Tuesday, April 13, 2010
PEREZ TRIAL: STATE MOVES TO REMOVE JUROR #2, THE BONDSMAN
In a motion filed today in court with Judge Dewey, Assistant States Attorney Chris Alexy has asked her to reconsider her acceptance of juror # 2, the bondsman.
During yesterdays jury selection, a Hispanic male was interviewed by both sides and answered numerous questions. Among those questions regarding his occupation, he replied that one of his jobs was working as a bondsman in the Hartford and New Britain courts.
In order for a juror to be selected, both sides need to agree. They do have a limited number of challenges and can ask for a juror to be "excused".
In yesterdays selection, the state asked for the "bondsman" juror to be excused. Perez, through his attorney, Hubert Santos, objected. Santos used a "Batson" challenge to question the State's vote to excuse the juror.
A Batson challenge is the result of a court case that eventually was decided by the US Supreme Court. In Batson v Kentucky, the case essentially was the result of a claim of purposeful discrimination on the part of the prosecutors in a case to exclude potential jurors based on race.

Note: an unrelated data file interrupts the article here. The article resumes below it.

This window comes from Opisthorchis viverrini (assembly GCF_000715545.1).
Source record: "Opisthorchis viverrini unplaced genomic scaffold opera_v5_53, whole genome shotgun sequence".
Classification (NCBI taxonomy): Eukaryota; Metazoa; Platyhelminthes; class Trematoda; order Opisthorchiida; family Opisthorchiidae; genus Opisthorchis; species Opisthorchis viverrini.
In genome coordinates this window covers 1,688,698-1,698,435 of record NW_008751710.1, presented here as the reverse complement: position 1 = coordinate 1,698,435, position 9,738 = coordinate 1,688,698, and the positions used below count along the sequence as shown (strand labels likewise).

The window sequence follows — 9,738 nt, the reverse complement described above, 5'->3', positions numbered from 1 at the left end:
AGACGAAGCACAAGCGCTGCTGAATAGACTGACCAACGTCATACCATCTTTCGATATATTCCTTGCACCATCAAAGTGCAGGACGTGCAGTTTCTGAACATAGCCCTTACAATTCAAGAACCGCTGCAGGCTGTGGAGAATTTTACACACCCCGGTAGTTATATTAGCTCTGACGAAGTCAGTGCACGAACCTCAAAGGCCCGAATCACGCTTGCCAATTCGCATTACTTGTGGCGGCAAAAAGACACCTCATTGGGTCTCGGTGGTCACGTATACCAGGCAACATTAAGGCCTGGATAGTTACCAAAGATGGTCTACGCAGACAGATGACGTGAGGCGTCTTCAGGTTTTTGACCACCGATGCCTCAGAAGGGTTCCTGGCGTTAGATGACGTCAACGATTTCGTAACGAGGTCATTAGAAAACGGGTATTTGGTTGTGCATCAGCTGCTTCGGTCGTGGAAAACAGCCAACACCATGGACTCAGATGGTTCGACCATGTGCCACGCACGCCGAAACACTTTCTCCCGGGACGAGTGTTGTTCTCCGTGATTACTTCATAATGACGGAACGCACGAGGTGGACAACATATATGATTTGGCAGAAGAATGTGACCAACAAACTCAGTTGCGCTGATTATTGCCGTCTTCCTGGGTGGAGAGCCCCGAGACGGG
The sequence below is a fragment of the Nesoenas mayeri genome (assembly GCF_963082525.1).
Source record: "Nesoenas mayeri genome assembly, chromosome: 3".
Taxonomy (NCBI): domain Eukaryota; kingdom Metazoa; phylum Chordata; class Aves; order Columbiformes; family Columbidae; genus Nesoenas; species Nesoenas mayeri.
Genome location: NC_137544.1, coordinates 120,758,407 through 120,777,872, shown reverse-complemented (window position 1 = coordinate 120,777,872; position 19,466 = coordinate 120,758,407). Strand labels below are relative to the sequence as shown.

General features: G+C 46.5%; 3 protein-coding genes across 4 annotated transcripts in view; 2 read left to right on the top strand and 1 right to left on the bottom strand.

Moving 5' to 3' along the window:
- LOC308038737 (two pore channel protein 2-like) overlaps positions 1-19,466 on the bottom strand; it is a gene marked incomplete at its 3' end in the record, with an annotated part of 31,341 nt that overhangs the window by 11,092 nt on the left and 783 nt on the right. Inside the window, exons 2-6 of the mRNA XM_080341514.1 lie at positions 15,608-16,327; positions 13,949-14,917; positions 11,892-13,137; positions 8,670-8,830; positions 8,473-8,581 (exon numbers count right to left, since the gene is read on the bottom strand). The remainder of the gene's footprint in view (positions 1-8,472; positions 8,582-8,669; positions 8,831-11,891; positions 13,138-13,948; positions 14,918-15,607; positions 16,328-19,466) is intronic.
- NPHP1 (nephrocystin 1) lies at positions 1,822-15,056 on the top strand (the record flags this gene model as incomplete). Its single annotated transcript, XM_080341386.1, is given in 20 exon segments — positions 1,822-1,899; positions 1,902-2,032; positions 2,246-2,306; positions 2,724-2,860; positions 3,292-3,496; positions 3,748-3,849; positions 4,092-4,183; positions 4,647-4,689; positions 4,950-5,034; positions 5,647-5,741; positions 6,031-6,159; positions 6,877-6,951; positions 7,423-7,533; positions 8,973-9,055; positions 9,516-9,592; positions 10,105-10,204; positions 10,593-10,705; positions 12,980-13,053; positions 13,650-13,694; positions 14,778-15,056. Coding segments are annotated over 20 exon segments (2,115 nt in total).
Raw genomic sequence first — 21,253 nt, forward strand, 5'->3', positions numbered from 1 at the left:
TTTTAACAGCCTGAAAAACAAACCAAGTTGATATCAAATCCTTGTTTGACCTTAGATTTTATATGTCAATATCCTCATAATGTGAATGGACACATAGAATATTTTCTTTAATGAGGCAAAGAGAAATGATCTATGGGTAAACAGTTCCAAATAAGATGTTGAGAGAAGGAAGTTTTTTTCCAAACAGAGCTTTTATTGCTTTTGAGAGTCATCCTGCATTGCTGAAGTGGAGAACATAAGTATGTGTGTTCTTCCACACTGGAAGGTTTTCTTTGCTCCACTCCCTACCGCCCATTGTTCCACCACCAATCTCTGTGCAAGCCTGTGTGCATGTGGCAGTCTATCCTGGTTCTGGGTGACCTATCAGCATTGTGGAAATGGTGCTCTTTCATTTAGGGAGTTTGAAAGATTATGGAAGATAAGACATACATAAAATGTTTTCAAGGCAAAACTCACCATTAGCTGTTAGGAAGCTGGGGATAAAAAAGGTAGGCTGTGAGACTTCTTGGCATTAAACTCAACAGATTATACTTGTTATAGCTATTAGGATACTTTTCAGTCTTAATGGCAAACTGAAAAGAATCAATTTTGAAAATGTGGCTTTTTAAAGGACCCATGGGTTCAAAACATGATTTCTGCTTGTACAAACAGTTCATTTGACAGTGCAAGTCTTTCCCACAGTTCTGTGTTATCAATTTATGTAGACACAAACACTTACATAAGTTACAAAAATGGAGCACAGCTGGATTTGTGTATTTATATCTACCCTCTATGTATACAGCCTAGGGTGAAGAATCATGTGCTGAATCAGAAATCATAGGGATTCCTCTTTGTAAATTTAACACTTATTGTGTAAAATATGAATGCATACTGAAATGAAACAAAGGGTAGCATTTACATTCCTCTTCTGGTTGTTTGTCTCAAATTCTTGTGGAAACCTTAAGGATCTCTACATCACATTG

As I sat in the courtroom yesterday, I thought that the bail bond issue would be a deal breaker for the defense. Furthermore, he stated that his father and uncle were retired police officers. I was surprised when they "accepted" him.
When the state voted to "excuse" him I was also surprised, but their arguments about the bondsman issue seemed valid, and I never heard them mention race. The State's challenge, as noted in their motion, appeared to be race neutral.
On the other hand, Santos's questions to two white females this afternoon seemed much different than questions he was asking to other potential jurors. It is very interesting to watch the so called "justice system" grinding along. Boring, but interesting.
The entire motion is below for your reading pleasure.
Perez Batson Challenge